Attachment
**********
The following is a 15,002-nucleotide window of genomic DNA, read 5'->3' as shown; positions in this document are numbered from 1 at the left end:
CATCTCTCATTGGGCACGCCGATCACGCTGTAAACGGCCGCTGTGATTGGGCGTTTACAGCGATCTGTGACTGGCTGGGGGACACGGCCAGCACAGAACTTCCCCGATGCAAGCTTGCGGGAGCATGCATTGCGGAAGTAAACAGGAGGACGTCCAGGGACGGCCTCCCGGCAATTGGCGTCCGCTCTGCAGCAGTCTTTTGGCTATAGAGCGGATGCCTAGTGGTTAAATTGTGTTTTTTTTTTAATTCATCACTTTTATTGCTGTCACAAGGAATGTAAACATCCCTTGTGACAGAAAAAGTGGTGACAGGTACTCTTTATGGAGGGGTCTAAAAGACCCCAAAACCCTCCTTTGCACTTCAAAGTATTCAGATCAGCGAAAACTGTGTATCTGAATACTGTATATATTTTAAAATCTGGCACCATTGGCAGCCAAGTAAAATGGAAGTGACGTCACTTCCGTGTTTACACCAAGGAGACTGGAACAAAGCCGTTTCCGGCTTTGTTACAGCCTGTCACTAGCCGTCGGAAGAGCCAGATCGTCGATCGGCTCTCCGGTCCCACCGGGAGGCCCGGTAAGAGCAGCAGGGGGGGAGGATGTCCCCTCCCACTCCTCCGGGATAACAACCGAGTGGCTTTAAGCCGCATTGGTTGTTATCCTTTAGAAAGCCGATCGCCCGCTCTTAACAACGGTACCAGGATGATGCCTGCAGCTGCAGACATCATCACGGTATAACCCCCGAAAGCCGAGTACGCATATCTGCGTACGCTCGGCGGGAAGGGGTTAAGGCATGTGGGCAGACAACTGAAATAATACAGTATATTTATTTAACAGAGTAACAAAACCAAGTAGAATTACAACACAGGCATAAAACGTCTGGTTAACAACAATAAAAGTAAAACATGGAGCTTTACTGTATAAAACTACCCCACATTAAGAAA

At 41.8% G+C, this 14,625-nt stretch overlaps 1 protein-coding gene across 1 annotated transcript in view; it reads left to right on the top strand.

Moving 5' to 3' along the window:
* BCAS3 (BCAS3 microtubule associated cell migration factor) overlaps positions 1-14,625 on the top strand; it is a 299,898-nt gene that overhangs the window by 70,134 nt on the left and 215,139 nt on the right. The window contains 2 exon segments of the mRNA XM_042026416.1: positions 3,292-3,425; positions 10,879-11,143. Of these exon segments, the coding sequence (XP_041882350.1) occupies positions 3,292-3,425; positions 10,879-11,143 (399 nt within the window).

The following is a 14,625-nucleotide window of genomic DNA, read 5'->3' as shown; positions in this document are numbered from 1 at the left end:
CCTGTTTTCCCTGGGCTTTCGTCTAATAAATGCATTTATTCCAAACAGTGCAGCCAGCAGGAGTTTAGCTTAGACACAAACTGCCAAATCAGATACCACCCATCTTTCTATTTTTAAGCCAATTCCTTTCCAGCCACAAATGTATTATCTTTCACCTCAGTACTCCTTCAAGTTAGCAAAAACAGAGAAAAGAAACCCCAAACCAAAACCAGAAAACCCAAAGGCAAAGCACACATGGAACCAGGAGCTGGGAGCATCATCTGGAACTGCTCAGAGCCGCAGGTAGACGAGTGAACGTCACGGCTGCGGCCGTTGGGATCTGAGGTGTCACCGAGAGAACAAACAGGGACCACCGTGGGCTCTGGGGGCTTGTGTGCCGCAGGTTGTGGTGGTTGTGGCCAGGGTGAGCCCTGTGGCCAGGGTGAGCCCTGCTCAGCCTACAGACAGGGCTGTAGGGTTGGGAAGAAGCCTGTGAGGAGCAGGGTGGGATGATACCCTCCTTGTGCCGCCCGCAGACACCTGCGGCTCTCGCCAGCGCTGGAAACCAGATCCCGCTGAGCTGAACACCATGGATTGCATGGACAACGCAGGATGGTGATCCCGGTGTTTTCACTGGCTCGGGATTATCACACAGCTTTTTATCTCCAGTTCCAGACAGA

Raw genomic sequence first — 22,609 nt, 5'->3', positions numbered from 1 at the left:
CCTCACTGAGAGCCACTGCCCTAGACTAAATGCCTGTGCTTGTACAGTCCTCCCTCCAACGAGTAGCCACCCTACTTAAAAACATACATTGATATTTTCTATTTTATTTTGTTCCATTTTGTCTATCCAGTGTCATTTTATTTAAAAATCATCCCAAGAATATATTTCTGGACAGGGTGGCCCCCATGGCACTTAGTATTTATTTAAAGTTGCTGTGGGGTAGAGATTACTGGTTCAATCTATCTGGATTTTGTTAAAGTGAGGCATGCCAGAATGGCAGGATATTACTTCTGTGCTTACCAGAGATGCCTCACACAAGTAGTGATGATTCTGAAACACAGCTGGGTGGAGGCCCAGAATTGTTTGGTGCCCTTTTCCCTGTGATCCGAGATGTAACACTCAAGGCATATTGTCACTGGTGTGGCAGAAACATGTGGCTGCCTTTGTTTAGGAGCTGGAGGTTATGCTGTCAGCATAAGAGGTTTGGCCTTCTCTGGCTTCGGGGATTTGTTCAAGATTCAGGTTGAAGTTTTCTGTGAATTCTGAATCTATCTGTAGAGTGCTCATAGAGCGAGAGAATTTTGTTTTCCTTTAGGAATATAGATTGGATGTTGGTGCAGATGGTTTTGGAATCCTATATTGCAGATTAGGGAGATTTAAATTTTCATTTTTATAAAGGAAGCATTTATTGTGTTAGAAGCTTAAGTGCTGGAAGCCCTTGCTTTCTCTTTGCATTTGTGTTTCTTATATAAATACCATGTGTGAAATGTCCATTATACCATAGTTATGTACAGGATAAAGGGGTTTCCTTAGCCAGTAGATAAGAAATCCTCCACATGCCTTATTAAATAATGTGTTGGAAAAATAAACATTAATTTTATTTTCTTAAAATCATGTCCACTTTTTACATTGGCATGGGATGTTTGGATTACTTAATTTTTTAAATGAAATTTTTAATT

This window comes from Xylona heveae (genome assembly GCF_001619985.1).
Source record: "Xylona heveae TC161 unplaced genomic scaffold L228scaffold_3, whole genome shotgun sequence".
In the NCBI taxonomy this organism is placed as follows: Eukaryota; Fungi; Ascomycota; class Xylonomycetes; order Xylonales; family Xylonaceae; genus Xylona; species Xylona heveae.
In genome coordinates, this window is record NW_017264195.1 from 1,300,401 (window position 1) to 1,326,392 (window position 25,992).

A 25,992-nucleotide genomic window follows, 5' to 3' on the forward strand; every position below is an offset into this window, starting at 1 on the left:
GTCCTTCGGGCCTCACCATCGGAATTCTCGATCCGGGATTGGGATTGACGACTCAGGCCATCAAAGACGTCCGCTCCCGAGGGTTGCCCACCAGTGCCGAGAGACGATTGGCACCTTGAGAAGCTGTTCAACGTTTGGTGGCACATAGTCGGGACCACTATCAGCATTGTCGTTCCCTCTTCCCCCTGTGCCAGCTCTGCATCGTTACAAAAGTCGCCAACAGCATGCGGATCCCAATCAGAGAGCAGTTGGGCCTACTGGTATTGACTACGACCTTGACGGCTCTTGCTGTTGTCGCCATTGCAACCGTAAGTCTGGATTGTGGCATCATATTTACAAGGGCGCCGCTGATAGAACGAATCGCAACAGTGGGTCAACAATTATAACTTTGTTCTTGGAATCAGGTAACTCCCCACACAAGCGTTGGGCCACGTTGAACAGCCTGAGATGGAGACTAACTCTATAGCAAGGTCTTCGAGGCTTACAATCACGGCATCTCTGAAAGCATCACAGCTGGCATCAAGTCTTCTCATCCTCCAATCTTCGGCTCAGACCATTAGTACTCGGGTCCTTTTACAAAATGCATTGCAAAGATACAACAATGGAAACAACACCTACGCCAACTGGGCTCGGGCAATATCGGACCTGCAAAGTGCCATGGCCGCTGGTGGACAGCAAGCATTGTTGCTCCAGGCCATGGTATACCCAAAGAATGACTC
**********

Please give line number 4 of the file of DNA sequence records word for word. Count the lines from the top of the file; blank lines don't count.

Moving 5' to 3' along the window: